Bloomberg Anywhere Remote Login Bloomberg Terminal Demo Request


Connecting decision makers to a dynamic network of information, people and ideas, Bloomberg quickly and accurately delivers business and financial information, news and insight around the world.


Financial Products

Enterprise Products


Customer Support

  • Americas

    +1 212 318 2000

  • Europe, Middle East, & Africa

    +44 20 7330 7500

  • Asia Pacific

    +65 6212 1000


Industry Products

Media Services

Follow Us

Estonia Cabinet Backs Higher Minimum Wage, Defying Central Bank

Nov. 28 (Bloomberg) -- Estonia’s government approved a 22 percent increase to the minimum wage over the next two years, defying the central bank’s warning that it may stoke inflation and harm competitiveness in the euro area’s newest member.

The minimum gross monthly wage will rise to 355 euros ($483) in January from 320 euros, and to 390 euros at the start of 2015, the government’s press office said today in a e-mailed statement. The Confederation of Estonian Trade Unions and the Estonian Employers’ Confederation earlier agreed on the increase.

The Baltic country, which became the first former Soviet republic to adopt the euro in 2011, needs to stem accelerating wage growth and housing prices to protect its economy, central bank Governor Ardo Hansson said Nov. 2. Wage pressure, driven by excess labor demand in some regions and industries, is starting to spill over into inflation, he said.

Consumer prices advanced 1.5 percent in October from a year earlier, slowing for a fourth consecutive month from as high as 3.8 percent in June. The impact of rising labor costs on inflation is being offset by one-time effects for now, Hansson said Nov. 22.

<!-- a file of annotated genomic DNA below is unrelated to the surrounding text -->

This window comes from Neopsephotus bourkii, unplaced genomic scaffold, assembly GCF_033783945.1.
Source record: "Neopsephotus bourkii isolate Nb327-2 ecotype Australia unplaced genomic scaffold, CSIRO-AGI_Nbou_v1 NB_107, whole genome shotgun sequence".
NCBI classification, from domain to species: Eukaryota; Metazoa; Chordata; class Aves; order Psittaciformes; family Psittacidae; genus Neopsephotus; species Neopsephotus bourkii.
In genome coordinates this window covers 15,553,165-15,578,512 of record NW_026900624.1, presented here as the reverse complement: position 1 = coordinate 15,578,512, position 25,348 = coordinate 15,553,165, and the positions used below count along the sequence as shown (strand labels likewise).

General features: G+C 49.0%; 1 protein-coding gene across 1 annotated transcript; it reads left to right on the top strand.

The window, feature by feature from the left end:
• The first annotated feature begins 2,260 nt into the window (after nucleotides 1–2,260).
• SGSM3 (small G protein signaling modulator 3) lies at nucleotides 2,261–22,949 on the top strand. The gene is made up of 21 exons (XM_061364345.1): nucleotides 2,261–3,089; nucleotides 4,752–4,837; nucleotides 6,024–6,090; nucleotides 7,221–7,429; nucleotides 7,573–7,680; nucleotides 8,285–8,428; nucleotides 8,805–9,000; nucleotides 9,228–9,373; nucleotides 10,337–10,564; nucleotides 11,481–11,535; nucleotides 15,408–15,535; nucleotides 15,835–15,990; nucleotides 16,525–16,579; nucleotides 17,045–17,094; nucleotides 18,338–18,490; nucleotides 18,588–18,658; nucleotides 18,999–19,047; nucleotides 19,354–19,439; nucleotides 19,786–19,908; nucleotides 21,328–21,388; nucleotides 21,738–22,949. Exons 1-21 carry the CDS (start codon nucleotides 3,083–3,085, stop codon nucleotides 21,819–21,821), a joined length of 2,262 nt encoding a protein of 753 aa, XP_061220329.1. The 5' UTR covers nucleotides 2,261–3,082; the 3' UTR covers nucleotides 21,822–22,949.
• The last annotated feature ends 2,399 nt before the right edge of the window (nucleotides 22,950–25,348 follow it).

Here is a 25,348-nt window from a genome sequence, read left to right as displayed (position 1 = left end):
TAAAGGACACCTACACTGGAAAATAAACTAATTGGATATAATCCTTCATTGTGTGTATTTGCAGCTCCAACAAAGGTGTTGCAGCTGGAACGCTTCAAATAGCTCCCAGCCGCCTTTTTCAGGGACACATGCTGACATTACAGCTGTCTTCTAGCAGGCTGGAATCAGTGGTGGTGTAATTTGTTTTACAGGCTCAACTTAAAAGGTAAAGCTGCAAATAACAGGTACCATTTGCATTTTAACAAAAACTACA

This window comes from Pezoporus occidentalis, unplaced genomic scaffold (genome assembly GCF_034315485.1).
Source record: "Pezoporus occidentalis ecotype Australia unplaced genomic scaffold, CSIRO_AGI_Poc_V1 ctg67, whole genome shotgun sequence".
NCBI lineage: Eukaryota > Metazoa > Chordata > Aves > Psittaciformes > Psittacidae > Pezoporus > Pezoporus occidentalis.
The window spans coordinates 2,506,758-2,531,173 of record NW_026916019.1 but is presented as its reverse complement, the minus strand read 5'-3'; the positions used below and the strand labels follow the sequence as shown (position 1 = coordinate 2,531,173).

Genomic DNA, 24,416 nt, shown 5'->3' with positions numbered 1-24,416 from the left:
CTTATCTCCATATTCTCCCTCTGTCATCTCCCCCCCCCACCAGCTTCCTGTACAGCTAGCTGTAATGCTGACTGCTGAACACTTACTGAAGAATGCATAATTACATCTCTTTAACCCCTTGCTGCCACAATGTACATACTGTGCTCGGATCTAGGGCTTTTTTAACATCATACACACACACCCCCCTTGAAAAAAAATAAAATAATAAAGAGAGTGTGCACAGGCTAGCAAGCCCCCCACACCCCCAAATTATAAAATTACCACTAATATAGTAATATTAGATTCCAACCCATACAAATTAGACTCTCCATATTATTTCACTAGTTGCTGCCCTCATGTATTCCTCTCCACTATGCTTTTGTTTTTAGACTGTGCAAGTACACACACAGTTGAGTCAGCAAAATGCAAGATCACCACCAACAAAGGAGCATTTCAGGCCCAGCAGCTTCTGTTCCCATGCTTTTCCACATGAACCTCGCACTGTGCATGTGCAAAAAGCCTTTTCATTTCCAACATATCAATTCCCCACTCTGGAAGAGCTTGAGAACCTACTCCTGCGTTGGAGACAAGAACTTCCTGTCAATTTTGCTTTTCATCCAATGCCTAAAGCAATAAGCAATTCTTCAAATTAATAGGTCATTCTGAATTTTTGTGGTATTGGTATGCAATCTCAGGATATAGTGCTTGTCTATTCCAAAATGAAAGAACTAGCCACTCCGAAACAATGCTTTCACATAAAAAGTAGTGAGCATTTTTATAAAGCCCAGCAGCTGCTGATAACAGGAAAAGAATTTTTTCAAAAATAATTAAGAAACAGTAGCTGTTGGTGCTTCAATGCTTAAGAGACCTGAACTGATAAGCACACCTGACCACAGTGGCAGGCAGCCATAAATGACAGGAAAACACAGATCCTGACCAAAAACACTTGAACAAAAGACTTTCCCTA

A 10 percent increase in the minimum wage this year was among the main reasons for faster wage growth, together with collective pay deals in the public sector and a decline in unemployment, the central bank said in a statement Nov. 26.

Estonia’s average gross wage grew 8.8 percent in the third quarter, accelerating for a fifth quarter. The country’s workers had the fastest pay growth of the EU’s 27 members in the second quarter, before Croatia joined the bloc in July, according to Eurostat data.

Gross domestic product advanced 0.4 percent from a year earlier in the third quarter, the slowest pace since it exited a recession in 2010, as construction slumped and export demand from Finland and Russia weakened.

To contact the reporter on this story: Ott Ummelas in Tallinn at

To contact the editor responsible for this story: Balazs Penz at

Please upgrade your Browser

Your browser is out-of-date. Please download one of these excellent browsers:

Chrome, Firefox, Safari, Opera or Internet Explorer.